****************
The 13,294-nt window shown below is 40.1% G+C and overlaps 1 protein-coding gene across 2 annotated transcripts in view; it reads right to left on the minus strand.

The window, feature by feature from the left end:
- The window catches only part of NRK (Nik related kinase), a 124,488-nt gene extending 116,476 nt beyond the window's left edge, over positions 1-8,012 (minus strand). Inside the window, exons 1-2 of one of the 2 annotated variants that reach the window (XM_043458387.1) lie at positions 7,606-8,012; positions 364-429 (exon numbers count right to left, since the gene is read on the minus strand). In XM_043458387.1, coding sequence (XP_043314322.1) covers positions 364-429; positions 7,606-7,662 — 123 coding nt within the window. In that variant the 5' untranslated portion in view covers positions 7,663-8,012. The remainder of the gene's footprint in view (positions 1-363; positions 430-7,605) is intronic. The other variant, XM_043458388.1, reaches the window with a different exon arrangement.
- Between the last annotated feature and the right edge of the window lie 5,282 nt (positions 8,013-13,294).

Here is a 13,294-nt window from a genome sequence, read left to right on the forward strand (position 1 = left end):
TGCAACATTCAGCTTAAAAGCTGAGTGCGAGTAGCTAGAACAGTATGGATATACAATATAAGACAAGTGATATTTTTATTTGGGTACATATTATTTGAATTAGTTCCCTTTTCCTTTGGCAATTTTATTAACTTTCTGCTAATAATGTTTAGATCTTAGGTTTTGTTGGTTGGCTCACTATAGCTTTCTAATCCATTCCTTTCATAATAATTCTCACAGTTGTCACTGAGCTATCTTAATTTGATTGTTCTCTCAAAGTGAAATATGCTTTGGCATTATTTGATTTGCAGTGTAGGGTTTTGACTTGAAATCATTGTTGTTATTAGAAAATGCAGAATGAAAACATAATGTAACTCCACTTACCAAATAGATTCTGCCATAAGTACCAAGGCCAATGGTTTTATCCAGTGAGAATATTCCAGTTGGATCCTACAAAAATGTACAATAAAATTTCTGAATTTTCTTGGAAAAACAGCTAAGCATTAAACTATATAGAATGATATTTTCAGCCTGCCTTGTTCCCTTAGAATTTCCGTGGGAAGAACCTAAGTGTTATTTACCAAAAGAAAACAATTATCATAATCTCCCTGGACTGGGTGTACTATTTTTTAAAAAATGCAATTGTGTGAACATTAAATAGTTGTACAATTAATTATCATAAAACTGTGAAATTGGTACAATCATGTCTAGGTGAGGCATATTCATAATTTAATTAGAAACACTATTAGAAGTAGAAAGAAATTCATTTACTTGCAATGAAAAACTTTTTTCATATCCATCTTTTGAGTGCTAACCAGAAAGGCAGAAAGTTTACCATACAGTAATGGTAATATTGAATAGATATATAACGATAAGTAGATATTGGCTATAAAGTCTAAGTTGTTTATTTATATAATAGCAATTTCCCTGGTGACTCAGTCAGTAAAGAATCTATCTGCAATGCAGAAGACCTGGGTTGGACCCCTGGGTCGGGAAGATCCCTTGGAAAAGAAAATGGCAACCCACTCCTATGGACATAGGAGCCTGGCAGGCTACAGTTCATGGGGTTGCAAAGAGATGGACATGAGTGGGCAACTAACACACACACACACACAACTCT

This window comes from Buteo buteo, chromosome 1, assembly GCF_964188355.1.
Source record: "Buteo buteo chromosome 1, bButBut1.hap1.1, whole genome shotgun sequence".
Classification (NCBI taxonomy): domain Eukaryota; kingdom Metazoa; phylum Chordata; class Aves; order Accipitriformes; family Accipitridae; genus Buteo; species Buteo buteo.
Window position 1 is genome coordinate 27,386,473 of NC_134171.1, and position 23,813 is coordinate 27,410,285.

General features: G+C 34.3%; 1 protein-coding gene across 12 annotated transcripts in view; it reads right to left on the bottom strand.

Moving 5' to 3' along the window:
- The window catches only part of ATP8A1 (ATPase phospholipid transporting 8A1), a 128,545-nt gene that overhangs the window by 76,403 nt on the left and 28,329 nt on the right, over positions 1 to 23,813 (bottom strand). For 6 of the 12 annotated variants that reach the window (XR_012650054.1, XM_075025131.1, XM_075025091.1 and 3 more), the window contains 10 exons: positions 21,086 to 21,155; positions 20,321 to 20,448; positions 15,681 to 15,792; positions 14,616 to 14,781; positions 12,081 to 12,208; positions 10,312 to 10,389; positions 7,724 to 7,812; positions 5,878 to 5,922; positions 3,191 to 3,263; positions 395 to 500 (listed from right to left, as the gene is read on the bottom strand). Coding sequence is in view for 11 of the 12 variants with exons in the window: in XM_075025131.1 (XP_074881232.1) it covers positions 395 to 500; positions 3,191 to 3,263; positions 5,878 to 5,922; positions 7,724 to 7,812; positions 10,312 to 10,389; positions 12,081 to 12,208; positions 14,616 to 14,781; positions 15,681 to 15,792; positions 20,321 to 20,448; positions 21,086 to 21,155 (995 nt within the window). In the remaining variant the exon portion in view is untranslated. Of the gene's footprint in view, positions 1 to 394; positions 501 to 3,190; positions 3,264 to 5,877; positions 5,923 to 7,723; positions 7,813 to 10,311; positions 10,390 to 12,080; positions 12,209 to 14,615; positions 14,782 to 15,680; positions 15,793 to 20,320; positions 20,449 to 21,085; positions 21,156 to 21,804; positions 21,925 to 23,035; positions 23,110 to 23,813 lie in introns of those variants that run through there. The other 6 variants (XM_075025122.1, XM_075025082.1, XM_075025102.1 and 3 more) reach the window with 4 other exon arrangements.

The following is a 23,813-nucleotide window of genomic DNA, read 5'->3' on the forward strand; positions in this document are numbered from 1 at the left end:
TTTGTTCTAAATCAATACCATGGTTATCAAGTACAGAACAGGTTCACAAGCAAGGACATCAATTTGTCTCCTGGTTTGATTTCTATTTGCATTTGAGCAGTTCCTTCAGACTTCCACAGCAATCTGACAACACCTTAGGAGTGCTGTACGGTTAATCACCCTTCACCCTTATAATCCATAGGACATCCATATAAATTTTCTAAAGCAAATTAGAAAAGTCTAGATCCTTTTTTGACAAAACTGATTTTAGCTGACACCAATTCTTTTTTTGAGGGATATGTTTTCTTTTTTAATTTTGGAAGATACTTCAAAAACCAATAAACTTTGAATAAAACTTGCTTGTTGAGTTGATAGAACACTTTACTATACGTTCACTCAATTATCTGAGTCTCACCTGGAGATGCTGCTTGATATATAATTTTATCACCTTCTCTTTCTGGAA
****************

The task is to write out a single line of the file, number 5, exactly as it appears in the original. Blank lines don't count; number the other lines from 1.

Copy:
Here is a 13,294-nt window from a genome sequence, read left to right on the forward strand (position 1 = left end):